If it’s really the case that Donald Trump’s presidency is a necessary stage in solving the Israeli-Palestinian conflict, it was surely only so that Israel Hayom’s diplomatic correspondent, Ariel Kahana, could write the following about the peace plan, which includes a Palestinian state: “[A]s far as substance goes we can rest assured that the plan drafted by Trump’s team — Jared Kushner, Jason Greenblatt, David Friedman, Mike Pence, John Bolton and Mike Pompeo — will be exceedingly comfortable from Israel’s perspective. Since Israel’s establishment, no U.S. president has surrounded himself with a circle so committed to the Jewish state, so loving and supportive of it. ... In the American political landscape, there simply isn’t anything farther to the right than this special group.”
If there’s one thing Trump and his staff have succeeded in, it’s convincing Israelis that they are right-wing Jewish patriots, on the spectrum between the hawkish wing of Likud and Habayit Hayehudi. There’s a sense that to the Israeli right, Trump and his gang are more loyal to Israel than is the Israeli left.
Trump and his staff have succeeded in portraying themselves to Israel’s right as “one of them” — without the liberal nonsense about “the occupation” that captured the hearts of U.S. Democrats; without bothering their heads over evacuating settlements; without endangering “Jerusalem the eternal capital of Israel”; without touching the apple of their eye, “Israel as the nation-state of the Jewish people,” promised to it by God; and with an approach that’s completely free of all the schmaltz about the Nakba, the victimhood of the Palestinians and the olive trees.
The Palestinians can forget about “Jerusalem,” the right of return or symbolic recognition of their “catastrophe.” And they certainly won’t receive even a smidgen of land — totally demilitarized, of course — until they announce to the world that their claims to anything inside Israel, whether territorial or national, have ended.
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The two-state solution needed to be cleansed of its left-wing image. It needed to be appropriated by the right as the judicious, moderate, security-oriented solution — not according to the army’s old loser ethos of “shooting and crying,” but according to the ethos of special ops forces, of “Fauda,” the war on terror, “shooting and confirming the kill.” And for that, it was first necessary to reject it.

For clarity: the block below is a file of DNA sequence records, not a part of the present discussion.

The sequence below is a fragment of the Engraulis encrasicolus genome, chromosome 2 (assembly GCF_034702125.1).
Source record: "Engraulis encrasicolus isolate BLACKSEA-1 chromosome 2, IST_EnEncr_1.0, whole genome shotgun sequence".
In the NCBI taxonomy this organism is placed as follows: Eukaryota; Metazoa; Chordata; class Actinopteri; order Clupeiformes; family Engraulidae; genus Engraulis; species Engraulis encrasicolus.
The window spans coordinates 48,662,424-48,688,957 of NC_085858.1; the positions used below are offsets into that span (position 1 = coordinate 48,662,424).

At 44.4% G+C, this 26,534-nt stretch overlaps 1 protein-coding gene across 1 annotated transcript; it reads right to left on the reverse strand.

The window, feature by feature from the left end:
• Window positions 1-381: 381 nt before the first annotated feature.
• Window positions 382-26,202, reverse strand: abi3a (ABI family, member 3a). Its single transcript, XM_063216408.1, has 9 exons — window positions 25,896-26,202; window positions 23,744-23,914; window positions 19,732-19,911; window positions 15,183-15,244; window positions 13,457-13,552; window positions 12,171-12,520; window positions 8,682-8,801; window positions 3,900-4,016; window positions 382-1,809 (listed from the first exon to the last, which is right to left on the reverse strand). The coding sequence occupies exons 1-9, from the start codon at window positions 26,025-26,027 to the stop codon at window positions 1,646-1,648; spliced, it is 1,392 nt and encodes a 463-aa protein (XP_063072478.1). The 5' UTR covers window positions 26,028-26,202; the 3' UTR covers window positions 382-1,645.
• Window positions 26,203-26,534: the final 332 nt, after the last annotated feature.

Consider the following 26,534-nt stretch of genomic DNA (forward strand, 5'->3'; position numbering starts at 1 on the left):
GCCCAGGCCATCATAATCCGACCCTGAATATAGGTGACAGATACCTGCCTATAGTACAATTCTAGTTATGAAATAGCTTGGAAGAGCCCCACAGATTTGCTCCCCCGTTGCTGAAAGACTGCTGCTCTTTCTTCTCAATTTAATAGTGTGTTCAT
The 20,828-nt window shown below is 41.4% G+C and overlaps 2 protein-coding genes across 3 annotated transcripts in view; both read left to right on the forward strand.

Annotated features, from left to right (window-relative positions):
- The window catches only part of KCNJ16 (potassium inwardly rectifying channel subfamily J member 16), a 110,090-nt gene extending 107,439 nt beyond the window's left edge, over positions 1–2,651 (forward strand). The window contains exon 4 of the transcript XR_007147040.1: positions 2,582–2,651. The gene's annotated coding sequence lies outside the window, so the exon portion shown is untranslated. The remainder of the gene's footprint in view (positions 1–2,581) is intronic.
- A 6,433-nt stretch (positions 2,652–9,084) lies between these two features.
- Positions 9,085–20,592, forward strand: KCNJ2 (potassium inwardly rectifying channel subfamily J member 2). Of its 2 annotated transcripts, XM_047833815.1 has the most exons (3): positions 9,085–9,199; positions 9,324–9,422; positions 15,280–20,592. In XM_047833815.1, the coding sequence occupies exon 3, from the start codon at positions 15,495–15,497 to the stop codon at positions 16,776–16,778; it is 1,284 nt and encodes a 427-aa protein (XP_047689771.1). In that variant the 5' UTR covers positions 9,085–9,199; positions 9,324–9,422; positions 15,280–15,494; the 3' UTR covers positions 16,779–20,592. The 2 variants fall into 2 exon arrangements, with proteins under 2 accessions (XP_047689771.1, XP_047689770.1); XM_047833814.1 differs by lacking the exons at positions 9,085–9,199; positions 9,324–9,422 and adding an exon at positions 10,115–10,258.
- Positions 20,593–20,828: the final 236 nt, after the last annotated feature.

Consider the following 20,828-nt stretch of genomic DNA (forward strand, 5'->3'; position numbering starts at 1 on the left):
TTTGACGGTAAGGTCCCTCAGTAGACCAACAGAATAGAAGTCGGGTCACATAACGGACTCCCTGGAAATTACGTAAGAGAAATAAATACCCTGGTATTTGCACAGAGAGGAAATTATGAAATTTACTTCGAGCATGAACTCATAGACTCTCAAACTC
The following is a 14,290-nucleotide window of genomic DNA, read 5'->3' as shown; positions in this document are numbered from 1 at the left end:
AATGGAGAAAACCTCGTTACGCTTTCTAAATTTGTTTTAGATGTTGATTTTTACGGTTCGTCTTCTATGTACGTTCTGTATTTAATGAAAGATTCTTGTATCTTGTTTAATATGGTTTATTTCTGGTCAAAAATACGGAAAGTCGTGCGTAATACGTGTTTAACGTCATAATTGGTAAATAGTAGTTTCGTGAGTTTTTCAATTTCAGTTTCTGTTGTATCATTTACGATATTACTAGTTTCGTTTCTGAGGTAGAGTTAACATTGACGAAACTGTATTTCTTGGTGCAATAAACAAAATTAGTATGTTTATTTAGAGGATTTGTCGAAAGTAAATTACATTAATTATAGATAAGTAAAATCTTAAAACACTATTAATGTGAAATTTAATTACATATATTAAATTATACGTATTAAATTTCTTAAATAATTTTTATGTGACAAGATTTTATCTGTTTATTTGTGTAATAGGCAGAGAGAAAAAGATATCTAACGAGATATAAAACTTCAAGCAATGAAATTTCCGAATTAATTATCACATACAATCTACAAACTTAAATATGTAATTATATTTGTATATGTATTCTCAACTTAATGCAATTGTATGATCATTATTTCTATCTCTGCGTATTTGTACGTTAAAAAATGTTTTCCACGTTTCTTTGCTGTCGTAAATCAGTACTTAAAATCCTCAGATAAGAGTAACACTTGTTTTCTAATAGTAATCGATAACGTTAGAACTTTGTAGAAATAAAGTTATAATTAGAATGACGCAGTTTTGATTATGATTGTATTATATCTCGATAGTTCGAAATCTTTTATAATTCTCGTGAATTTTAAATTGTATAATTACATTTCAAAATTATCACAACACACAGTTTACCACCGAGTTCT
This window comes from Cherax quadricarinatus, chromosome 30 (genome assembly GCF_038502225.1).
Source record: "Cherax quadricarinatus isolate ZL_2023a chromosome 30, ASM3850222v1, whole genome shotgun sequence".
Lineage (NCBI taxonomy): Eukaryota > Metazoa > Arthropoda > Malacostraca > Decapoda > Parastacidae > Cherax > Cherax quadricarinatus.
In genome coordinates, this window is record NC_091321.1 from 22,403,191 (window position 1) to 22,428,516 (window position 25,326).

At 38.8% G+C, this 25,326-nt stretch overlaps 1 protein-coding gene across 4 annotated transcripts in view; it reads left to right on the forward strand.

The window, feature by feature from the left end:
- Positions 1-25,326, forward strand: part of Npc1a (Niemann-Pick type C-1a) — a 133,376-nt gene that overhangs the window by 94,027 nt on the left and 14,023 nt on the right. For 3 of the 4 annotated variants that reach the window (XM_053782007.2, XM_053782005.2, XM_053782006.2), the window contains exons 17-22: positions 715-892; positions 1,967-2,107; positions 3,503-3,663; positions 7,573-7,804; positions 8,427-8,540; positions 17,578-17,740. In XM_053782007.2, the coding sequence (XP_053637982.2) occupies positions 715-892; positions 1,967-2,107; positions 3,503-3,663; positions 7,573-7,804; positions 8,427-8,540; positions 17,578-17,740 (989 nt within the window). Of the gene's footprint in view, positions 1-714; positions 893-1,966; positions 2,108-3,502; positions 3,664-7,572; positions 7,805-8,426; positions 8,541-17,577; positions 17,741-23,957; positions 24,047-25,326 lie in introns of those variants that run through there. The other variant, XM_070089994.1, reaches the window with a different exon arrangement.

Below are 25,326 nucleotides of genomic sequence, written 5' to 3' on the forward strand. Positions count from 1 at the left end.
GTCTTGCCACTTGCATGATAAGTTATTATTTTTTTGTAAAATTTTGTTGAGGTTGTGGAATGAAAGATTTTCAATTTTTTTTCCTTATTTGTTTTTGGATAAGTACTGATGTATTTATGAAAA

And that’s what happened. In the first stage, Trump and his staff made it clear that “we aren’t leftists.” We aren’t automatically for a two-state solution. We lean toward the Israeli side; in other words, toward the right.
What’s the most right-wing solution, one state? Then one state it is, let’s go, we can talk about that. We have no feelings of inferiority toward the Palestinians. We have no feelings of guilt. The weaker side isn’t necessarily right. And in any case, the Palestinians aren’t so weak. We’re sick of the entire world dancing to their narrative and financing it.
The Victim’s Day festivities have ended. The party at the United Nations Human Rights Council is over. Funding for the organization for preserving Palestinian refugeeism is finished.
The two-state solution had to be picked up off history’s floor after Israel’s radical left threw it there for moral reasons, because it merely perpetuates the injustices of the Nakba. The two-state solution had to travel all the way across the political spectrum, from the extreme left to the “sane” right.
And this couldn’t happen until the left formulated a new political solution. It had to wait until the “Gideon Levys” abandoned it and embraced the idea of one state with equal rights for all instead. It had to wait until talk of separating into two states became tainted with racism and nationalism in the eyes of the far left, until it was seen by leftist extremists as a relic of the old, chauvinist, colonialist world.
And what does the right want, if not to preserve yesterday’s values? Presenting the two-state solution as a conservative solution is its entry ticket into the heart of the Israeli right. What isn’t good enough for the left can suddenly be thought about quietly, without all the moral hullaballoo. Only thus could Israel Hayom have asserted decisively that “Israel must say yes” to Trump’s deal of the century.